Amnesty International fired the first shots at Turkish Foreign Minister Mevlüt Çavuşoğlu on Friday after he announced that a visit to the Netherlands for a public rally to promote votes in favor of an April 16 referendum was still planned, even though Dutch authorities had announced that such rallies were “undesirable.”
The Netherlands, however, canceled the flight clearance for Çavuşoğlu’s aircraft on Saturday shortly after he warned that Turkey would impose “harsh sanctions” on Holland if it were to take such a step.
“We just learned that you decided to come to the Netherlands. Would you care to bring along the 45,000+ signatures gathered to demand the release of jailed journalists? Or should we meet somewhere so we can give it to you. Regards. Amnesty International,” the organization said in a statement in Turkish. Amnesty is a London-based human rights organization.
Çavuşoğlu was planning to attend a rally in Rotterdam on March 11 in order to persuade Turkish expatriates in the Netherlands about a referendum on April 16 that will expand the powers of President Recep Tayyip Erdoğan and switch Turkey to an executive presidency.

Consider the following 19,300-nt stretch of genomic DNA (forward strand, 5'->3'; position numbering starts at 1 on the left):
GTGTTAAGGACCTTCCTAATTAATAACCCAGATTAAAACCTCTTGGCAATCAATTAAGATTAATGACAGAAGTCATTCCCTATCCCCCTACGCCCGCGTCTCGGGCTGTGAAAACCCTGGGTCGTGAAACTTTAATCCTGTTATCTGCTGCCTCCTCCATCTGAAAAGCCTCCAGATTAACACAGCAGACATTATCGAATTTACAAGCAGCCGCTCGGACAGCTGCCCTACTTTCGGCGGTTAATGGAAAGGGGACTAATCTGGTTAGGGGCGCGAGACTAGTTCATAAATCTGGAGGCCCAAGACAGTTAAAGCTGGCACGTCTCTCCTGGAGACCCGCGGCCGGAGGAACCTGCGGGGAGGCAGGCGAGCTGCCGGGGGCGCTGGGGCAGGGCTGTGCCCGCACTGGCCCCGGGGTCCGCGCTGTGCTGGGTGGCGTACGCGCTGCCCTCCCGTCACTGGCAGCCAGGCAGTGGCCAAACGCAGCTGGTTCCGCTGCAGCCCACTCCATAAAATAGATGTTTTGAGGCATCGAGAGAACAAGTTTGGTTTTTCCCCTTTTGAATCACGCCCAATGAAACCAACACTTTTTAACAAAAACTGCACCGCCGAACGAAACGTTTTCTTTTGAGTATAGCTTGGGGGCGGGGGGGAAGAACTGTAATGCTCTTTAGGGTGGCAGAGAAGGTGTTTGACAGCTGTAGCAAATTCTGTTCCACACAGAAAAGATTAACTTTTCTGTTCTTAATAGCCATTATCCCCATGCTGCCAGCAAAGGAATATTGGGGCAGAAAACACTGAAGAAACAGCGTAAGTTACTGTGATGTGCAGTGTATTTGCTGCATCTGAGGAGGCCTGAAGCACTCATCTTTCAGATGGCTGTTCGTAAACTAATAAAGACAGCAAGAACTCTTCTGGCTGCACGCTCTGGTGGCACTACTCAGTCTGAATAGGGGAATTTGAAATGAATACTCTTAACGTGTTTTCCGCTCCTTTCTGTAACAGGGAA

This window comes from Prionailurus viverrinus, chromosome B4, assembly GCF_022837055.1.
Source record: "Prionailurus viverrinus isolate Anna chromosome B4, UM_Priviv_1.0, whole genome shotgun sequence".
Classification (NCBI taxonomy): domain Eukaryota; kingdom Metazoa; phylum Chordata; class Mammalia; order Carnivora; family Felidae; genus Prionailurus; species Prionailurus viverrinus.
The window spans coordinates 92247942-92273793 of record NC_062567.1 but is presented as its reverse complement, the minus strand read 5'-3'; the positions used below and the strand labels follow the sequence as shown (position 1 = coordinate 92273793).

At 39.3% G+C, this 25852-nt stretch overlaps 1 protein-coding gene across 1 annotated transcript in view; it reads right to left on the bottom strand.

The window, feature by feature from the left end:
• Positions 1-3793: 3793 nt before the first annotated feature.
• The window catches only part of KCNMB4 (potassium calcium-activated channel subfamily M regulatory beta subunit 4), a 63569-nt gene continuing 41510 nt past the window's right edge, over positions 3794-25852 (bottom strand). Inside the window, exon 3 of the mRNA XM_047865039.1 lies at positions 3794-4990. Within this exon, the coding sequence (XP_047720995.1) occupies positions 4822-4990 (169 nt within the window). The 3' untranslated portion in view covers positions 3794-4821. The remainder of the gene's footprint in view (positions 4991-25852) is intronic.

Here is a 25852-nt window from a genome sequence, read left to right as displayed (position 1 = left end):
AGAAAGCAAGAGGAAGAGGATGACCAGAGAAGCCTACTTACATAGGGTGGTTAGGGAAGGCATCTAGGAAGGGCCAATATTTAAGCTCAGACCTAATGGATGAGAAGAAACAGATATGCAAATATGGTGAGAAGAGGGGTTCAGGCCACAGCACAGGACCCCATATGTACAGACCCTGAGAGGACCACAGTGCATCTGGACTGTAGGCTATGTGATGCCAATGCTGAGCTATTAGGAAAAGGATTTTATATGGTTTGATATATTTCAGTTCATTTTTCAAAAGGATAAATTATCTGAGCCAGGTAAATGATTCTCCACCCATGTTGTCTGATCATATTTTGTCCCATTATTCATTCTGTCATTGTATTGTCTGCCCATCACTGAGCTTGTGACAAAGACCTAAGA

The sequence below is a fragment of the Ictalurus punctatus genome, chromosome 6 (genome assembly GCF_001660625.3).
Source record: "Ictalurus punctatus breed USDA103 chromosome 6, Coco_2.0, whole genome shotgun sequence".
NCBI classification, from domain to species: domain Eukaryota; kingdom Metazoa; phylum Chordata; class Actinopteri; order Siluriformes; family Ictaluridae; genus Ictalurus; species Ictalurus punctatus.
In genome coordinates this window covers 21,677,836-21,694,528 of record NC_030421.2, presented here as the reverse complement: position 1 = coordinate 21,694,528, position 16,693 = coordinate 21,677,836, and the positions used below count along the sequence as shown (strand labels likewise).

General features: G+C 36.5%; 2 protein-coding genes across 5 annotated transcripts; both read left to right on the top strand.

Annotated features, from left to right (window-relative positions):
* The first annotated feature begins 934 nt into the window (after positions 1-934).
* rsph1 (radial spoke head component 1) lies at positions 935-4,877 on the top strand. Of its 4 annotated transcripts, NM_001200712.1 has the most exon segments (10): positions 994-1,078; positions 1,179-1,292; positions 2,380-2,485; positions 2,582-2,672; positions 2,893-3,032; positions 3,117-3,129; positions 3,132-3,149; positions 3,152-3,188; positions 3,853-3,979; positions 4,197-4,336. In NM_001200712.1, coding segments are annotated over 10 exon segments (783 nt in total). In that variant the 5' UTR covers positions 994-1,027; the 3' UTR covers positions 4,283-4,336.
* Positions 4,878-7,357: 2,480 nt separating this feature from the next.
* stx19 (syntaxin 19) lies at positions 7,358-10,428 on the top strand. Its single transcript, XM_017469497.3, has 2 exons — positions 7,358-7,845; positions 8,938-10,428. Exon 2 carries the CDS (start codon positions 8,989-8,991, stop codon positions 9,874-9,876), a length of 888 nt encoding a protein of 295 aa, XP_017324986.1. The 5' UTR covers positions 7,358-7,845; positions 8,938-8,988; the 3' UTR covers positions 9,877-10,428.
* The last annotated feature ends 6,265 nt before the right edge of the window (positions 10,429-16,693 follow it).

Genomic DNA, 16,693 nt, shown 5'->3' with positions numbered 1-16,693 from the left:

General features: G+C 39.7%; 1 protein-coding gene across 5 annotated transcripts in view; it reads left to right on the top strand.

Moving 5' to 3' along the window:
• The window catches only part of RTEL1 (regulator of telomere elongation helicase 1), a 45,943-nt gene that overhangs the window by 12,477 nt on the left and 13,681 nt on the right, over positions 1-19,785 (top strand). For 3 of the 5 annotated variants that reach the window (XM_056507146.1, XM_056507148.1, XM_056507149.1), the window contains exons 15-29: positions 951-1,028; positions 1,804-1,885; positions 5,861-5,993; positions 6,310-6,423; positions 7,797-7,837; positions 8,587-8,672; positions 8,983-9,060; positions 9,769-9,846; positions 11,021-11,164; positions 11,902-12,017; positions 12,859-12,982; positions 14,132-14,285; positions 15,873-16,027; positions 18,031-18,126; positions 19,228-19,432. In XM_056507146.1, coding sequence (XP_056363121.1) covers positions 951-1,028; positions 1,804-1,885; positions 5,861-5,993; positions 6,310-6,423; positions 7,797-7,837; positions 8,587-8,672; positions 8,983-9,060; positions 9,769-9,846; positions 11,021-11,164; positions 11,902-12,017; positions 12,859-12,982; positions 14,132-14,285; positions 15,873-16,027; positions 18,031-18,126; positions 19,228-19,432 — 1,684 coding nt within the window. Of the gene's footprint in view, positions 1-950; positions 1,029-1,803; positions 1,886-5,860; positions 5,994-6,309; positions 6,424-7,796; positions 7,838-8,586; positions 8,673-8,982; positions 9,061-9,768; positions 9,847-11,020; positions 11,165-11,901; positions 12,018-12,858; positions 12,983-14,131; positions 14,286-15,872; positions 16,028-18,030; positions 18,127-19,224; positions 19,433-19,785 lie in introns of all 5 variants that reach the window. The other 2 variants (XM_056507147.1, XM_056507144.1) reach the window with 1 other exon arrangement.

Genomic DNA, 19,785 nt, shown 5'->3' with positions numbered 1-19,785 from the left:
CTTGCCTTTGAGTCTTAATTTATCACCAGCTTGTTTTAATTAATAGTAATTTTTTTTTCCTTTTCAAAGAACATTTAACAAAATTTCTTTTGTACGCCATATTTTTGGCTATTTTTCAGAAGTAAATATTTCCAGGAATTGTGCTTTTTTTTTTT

Reuters quoted a Dutch official as saying that Turkey’s “sanctions threat had made [the] search for [a] reasonable solution impossible.”
Amnesty International has recently launched a campaign for urgent action against the Turkish government’s increasing control over media outlets and imprisonment of journalists and writers following a failed coup attempt in Turkey on July 15.
As part of the campaign, the organization managed to collect 45,000 signatures calling for the release of the journalists. There are currently at least 152 journalists behind bars across Turkey.